Grybauskaite stated her position after the Defence Ministry presented a feasibility study into the introduction of universal military conscription.
According to the president, potential consequences will have to be carefully weighed before making a decision to introduce universal conscription.
“A decision to introduce universal conscription must be taken responsibly, taking into account its benefits and consequences for the military and society and with a clear and resource-based implementation plan in place,” Grybauskaitė said in a comment sent to BNS by her press office on Thursday.
“The current conscription model is optimal. (It) corresponds to the nature of threats and the realistic capabilities of the state (and) strengthens the combat power of the Armed Forces,” the president said.
“It also ensures that citizens — young men and women — can exercise their will to voluntarily prepare themselves for their constitutional duty to defend their homeland,” she added.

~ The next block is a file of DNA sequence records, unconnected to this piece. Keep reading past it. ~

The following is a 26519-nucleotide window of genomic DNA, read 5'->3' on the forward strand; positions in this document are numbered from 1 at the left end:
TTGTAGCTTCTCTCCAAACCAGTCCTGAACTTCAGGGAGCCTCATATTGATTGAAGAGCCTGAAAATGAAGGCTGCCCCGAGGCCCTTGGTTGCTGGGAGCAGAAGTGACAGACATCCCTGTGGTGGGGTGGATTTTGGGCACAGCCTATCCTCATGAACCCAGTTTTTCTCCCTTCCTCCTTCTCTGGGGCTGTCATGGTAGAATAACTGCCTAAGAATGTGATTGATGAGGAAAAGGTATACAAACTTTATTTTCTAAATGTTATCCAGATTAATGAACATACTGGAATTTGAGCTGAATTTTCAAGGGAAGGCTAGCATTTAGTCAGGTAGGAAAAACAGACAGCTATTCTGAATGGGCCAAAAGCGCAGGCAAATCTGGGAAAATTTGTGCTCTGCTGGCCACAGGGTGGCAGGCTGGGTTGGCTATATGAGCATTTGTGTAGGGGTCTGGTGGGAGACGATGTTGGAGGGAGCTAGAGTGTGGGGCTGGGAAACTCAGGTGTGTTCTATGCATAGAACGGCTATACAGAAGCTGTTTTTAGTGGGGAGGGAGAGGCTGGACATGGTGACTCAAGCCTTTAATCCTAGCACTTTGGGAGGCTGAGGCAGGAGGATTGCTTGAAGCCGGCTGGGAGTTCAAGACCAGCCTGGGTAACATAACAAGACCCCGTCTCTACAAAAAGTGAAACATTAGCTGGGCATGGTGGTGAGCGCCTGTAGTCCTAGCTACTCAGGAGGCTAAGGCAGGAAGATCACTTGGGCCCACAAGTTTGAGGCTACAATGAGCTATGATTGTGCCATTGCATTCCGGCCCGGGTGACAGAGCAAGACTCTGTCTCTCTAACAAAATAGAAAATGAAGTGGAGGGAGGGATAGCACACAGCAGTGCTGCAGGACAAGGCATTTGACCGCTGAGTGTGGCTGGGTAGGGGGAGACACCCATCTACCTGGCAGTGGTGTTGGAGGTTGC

The Defense Ministry estimates in the study that Lithuania would need around 400 million to introduce universal male conscription and a total of about 1.5 billion euros if young women were to be drafted as well.
The money would be needed to build new battalions, to ensure that conscripts are provided for and to train additional instructors.
The Lithuanian Armed Forces, which currently have 10 battalions, would need to set up four additional battalions to introduce universal male conscription and a total of 14 additional battalions for universal conscription of both men and women.
Universal male conscription would include around 6,300 young men annually, while conscription of both men and women would raise that number to around 12,300 people.
Lithuania reintroduced partial military conscription in 2015. The country is set to meet NATO‘s 2 percent of GDP defense spending target for the first time this year, with around 873 million euros allocated for the defense budget.